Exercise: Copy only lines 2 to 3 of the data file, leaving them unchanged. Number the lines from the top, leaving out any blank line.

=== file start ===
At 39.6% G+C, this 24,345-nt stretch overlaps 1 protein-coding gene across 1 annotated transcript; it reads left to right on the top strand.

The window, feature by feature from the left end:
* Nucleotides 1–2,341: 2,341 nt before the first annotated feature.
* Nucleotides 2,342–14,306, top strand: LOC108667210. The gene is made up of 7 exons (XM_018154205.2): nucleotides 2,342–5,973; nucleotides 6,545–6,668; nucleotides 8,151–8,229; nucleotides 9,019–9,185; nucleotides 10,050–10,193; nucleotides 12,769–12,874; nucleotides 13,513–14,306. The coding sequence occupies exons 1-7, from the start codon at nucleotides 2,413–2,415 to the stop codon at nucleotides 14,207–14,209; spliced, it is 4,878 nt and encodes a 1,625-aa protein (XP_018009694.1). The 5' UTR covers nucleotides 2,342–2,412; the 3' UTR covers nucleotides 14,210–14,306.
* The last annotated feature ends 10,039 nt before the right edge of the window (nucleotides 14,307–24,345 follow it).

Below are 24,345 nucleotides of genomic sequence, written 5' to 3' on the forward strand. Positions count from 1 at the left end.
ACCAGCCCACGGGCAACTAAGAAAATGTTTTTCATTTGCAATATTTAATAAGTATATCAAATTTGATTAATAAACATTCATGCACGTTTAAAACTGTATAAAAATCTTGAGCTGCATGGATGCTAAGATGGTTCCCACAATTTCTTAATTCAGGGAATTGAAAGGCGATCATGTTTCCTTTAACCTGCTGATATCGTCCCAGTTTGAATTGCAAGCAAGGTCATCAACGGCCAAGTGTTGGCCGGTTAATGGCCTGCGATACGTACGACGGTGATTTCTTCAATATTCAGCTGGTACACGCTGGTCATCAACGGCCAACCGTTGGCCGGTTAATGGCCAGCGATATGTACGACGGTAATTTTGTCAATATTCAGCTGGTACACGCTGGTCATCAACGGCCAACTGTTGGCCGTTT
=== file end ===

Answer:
The window, feature by feature from the left end:
* Nucleotides 1–2,341: 2,341 nt before the first annotated feature.